Safety First

Like anything else that is fun and exciting, getting injured in the process takes all the fun out of it.

Any hand  tool used improperly can be very dangerous and power tools exponentially so. Sharp toothed blades spinning at high rpms are no respecter of persons. They will snip, cut and chew suddenly anything in their path.

Saw blades, just like knives can sometimes be even more dangerous when they get worn or dull because we tend to force and/or bind them instead of staying out of way and allowing them to do smoothly and efficiently what they are meant to do.

A few valuable tips:

  1. Use the guards properly
  2. Use guides and accessories properly and  properly secured.
  3. Hold the tool correctly by the handles with a firm positive grip
  4. Stay behind your work so you do not need to reach or stretch awkwardly.
  5. Secure your work. We will do a special section on clamps, fences, jigs, and fasteners.
  6. Some tools require extra caution. Respect the function.
  7. If it is a corded tool, path the cord carefully before you cut to make sure it won’t hang or snag. The cord itself can even be a hazard if not used properly.
  8. Keep the work area uncluttered (within reason) and that includes the underfoot area.

Basic Woodworking Safety Rules are Common-sense Ideas, 


Always Wear Safety Equipment

safety glasses.

 dust mask,

latex gloves

ear plugs.   



Be careful and deliberate.

Being in a hurry can make you forget an important step,

Going slow will make cuts more neat and accurate.

Stay fresh and sober.

Especially around power tools. It’s easy to get caught up in a project and want to keep going sometimes when you are tired.  It’s not a good idea to work around sharp tools and whirling blades when you are not at your sharpest and best.  No project is worth a serious injury,

Keep  a clean work area by vacuuming sweeping and dusting.

Sometimes it’s nice in the middle of the project to blow the sawdust and debris away with an air hose and save the major clean up until after the work is done.  Not every shop has the luxury of a vacuum collector system.  But it will always  be more efficient to start and end with a clean work space.



Disconnect Power Before Blade Changes

always disconnect the electricity  Don’t just check to see that the switch is off,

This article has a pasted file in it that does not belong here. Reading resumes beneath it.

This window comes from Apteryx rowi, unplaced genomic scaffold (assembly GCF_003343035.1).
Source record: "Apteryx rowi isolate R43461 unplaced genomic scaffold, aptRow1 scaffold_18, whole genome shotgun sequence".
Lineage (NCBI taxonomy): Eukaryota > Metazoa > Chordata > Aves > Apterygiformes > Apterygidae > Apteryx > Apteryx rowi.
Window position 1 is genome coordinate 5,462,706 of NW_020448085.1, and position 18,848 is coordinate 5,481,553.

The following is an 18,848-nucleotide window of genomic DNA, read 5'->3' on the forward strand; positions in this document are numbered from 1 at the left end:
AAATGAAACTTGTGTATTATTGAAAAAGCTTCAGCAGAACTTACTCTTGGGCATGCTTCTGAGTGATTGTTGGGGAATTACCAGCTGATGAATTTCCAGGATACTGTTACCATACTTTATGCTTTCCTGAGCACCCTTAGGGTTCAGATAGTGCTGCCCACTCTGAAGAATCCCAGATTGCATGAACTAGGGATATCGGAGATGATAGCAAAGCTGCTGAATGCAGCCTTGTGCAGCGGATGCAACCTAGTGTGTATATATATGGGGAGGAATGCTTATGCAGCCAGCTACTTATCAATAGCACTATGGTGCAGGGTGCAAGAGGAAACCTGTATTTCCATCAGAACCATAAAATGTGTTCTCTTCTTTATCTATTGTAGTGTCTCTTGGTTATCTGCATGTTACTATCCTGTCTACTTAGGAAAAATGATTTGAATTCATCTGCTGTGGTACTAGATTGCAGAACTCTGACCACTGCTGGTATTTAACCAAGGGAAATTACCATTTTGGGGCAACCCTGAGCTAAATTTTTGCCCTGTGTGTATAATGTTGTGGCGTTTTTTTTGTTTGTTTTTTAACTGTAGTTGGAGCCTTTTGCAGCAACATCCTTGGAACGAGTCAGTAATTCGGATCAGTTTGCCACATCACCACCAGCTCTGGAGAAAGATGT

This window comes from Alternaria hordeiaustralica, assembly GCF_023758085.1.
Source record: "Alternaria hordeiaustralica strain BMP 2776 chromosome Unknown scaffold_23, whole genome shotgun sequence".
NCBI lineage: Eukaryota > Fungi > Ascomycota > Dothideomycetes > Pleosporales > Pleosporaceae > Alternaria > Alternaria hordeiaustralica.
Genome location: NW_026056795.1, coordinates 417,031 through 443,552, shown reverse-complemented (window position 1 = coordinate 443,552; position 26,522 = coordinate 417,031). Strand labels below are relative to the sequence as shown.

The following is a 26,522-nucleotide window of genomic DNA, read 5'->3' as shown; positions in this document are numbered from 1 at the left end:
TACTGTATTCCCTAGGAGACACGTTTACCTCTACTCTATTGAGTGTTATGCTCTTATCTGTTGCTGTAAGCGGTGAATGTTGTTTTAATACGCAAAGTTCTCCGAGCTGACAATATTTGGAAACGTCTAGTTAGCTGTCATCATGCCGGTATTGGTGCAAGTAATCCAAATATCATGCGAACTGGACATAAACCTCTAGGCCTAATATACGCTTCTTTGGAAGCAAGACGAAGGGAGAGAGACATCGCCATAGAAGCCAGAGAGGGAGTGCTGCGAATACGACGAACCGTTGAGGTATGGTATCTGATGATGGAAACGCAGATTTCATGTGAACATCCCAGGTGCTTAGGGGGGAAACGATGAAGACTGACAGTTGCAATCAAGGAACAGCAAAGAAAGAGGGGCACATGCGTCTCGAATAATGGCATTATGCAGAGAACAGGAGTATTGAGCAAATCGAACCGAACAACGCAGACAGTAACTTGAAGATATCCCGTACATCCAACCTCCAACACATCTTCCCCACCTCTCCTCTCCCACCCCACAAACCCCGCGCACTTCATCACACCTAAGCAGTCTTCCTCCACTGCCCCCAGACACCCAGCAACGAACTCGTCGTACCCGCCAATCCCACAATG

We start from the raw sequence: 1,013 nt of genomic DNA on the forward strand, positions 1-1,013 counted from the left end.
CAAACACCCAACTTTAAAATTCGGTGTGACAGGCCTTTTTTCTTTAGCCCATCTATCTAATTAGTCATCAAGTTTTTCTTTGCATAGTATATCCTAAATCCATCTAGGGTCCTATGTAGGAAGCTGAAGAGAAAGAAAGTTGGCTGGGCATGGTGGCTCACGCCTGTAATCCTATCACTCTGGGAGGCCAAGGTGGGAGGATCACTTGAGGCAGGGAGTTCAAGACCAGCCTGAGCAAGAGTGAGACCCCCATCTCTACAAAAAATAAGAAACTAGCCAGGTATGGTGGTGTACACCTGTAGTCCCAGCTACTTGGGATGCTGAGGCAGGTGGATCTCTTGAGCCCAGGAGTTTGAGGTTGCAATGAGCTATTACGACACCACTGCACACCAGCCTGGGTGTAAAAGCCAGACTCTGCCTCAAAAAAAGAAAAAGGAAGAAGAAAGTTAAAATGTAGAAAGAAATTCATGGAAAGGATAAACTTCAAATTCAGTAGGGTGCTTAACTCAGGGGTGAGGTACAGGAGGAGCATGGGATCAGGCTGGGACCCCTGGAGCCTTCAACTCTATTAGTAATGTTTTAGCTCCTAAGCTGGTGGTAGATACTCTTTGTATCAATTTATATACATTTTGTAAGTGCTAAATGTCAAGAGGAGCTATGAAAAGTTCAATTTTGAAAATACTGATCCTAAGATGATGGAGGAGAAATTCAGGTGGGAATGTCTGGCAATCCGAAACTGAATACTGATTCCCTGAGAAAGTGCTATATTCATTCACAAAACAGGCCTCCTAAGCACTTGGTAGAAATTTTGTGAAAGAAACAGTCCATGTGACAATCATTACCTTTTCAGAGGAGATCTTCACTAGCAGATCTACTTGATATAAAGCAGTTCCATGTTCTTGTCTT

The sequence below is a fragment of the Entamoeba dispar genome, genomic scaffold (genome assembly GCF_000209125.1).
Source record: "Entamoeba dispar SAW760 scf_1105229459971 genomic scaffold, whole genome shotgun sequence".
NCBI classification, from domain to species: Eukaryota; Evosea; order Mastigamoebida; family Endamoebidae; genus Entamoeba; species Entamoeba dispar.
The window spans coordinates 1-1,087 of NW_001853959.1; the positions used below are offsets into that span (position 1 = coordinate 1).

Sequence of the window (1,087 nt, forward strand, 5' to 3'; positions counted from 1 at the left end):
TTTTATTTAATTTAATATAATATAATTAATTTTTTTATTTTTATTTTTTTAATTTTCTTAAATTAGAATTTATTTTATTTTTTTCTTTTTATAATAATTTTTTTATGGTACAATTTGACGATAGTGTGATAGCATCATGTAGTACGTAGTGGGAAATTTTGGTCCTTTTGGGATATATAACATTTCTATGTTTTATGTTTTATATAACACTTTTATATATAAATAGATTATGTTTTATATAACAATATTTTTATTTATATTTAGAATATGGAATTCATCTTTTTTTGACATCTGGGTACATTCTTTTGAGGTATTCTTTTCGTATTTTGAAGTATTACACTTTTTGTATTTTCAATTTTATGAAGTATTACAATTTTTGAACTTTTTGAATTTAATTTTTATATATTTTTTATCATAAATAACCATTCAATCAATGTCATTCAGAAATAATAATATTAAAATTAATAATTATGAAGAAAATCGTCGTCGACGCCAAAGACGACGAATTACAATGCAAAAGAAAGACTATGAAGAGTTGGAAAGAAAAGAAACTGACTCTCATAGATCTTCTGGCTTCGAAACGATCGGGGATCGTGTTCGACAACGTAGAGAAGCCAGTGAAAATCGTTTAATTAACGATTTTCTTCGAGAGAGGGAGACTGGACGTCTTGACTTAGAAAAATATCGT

Using One Extension Cord

Disconnect Power Before Blade Changes always disconnect the electricity  Don’t just check to see that the switch is off.  Even with cordless tools it is a good idea to remove the battery.

There are advocates of  being forced to switch the cord from tool to tool  when making bit or blade changes.  The  importance of this idea is to make sure the tool is unplugged for adjusting the tool or changing blades.

It can however be extremely inconvenient sometimes to not have several tools active.

Use Sharp Blades & Bits

 dull cutting tool is a dangerous tool.

woodworker will have to work harder to complete the desired task.

 kick-back or bind.

cleaner cut, 

Always Check for Nails, Screws and Other Metal

Always check the stock you’re preparing to cut for any metal (nails, screws, staples, etc.) Nails and rapidly spinning saw blades are not a good mix.

Not only can this damage the cutting head and the stock, but at the very minimum, can cause the stock to kick back, which is a common cause of injury. Inspect the stock (or better yet, use a metal detector) before cutting.

8. Always Work Against the Cutter

Woodworking tools are designed so that the direction that the wood moves through the tool (or the direction that the tool moves across the wood) is in the opposite direction of the movement of the cutting head.

Never Reach Over a Blade to Remove Cut-Offs

never put your hands anywhere near the moving blade

Wait until the blade has stopped  use a piece of scrap or a push stick

even a stopped blade should be treated with respect just out of habit.

Avoid Distractions

Taking your attention away from the woodworking tool can be dangerous.


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